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anna potatoes

Pommes Anna

Serves: 6 to 8

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2 pounds russet potatoes
1 cup clarified butter (see note)
Kosher salt and freshly ground black pepper
Chopped chives, for serving


Heat the oven to 375 degrees.

Using a mandoline, slice the potatoes 1/8 inch thick, leaving the skin on. While you're slicing potatoes, heat a medium nonstick skillet over medium heat.

Add 2 tablespoons of the clarified butter to the bottom of the skillet and swirl to coat. Arrange a single layer of potatoes to completely cover the bottom of the skillet, working in a circular pattern. Drizzle with another 2 tablespoons of clarified butter and add another layer of potatoes. Lightly season the potatoes with salt and pepper, and repeat the process with the remaining potatoes, seasoning with salt and pepper every two layers.

Without moving the potatoes, let them cook over medium heat until a golden crust forms on the bottom. Cover with a lid or aluminum foil and continue to cook until potatoes are tender, about 10 minutes.

Place an inverted plate over the skillet and flip potatoes onto the plate, browned side-up. Carefully slide the potatoes, still browned side-up, into the skillet, transfer to the oven, and bake until the potatoes are crisp, about 15 minutes. Carefully slide out onto a cutting board and let cool slightly before slicing into wedges. Serve with chopped chives.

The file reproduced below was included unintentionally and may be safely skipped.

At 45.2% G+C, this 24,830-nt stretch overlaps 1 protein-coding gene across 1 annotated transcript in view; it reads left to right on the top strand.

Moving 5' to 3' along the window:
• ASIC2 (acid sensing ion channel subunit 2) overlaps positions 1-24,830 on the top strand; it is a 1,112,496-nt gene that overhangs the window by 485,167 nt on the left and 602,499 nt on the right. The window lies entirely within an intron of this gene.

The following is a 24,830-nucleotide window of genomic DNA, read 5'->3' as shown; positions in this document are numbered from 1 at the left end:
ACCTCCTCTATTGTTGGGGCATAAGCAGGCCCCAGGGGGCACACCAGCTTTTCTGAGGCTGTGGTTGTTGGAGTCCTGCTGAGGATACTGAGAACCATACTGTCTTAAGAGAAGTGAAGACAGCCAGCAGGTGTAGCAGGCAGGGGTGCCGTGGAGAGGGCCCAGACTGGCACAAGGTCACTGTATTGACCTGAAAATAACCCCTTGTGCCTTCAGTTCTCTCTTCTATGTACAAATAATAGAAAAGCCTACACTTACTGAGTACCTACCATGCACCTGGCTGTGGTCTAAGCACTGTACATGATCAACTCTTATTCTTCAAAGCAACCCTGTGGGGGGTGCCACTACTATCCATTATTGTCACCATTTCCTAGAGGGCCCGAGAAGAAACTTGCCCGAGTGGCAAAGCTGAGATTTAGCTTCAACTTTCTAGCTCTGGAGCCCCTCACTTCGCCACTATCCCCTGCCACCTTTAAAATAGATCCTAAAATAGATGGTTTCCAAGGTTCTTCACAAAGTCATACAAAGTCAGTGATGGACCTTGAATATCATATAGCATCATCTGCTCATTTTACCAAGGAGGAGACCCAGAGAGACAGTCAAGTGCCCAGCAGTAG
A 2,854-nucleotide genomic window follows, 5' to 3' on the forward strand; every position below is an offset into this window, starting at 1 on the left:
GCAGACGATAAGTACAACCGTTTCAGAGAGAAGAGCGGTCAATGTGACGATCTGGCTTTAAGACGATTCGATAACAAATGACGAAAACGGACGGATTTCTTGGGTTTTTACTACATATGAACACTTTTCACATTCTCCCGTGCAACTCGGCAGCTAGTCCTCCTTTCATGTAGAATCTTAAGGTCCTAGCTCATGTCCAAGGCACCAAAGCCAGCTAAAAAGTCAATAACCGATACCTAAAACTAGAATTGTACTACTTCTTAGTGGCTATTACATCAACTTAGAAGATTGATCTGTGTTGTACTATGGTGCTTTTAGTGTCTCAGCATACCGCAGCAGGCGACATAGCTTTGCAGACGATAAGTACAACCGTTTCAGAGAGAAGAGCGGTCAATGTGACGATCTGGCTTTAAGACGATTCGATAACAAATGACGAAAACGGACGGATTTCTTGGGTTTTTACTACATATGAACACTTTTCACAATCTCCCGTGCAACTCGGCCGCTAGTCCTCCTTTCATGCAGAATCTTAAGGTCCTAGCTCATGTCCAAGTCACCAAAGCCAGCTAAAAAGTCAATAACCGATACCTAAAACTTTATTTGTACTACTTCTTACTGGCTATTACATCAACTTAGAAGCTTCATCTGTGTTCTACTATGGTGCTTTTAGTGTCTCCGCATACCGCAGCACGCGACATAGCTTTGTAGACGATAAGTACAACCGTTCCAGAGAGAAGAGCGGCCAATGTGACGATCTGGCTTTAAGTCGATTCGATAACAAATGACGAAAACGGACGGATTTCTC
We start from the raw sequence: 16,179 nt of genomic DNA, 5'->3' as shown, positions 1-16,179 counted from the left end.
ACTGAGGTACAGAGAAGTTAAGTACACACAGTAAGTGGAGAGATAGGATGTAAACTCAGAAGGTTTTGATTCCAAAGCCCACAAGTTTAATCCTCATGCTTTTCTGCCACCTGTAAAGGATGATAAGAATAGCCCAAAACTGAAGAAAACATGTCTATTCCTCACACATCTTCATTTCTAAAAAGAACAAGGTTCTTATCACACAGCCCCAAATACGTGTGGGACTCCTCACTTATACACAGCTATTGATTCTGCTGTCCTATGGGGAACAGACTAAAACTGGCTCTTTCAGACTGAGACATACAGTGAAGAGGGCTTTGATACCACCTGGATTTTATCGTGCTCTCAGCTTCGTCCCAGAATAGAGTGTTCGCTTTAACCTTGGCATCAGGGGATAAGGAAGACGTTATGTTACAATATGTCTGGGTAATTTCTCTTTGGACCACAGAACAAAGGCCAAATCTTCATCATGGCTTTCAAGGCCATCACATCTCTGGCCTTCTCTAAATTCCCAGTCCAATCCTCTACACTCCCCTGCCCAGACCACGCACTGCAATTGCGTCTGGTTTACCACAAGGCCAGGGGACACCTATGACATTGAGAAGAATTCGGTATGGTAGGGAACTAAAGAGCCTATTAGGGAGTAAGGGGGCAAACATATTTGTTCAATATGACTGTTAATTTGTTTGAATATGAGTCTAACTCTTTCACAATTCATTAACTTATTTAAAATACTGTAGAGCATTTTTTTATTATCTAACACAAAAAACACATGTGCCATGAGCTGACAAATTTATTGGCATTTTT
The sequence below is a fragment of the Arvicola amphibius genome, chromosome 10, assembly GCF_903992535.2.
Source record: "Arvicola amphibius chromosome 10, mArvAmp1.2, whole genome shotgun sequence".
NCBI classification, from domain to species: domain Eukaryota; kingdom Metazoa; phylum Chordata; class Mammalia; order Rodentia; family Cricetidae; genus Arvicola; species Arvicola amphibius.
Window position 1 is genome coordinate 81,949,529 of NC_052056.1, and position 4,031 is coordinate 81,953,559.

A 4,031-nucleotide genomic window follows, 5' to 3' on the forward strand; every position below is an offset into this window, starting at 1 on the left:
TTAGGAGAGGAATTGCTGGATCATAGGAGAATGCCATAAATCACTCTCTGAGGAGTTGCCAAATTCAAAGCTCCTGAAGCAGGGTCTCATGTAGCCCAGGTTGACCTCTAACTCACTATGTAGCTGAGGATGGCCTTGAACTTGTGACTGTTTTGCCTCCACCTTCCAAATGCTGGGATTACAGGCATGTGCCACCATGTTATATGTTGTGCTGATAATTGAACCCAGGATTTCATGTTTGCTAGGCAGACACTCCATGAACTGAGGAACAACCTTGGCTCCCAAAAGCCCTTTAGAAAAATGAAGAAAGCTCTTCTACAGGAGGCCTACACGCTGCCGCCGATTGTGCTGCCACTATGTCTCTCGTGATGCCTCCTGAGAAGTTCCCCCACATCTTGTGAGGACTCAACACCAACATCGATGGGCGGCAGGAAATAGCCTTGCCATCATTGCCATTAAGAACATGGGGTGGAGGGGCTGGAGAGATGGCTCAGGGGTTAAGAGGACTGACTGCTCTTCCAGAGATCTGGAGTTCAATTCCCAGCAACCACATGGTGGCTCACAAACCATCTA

Photo: Ramona King

About the recipe

Almost like a layered potato cake, Pommes Anna is a classic and elegant French side that can easily serve a small crowd — on a budget.

Be sure to not rinse the potatoes after slicing them, as the starch on the surface is what binds the layers of the potato cake together. For the most uniformly thin potatoes, you’ll need a French or Japanese mandoline.

Clarified butter is made by simmering butter to separate the butterfat from the milk solids, then discarding the milk solids, leaving behind a translucent, gold-colored portion of butterfat. It’s less likely to burn without the milk solids and is used when a minimal amount of browning is desired. It’s easiest to clarify one pound of butter, then reserve any excess to store in the refrigerator. (Use it for hollandaise sauce!) If you do not want to make your own clarified butter, look for ghee in the supermarket instead.

You can make this dish a day in advance, then warm it in the oven before serving.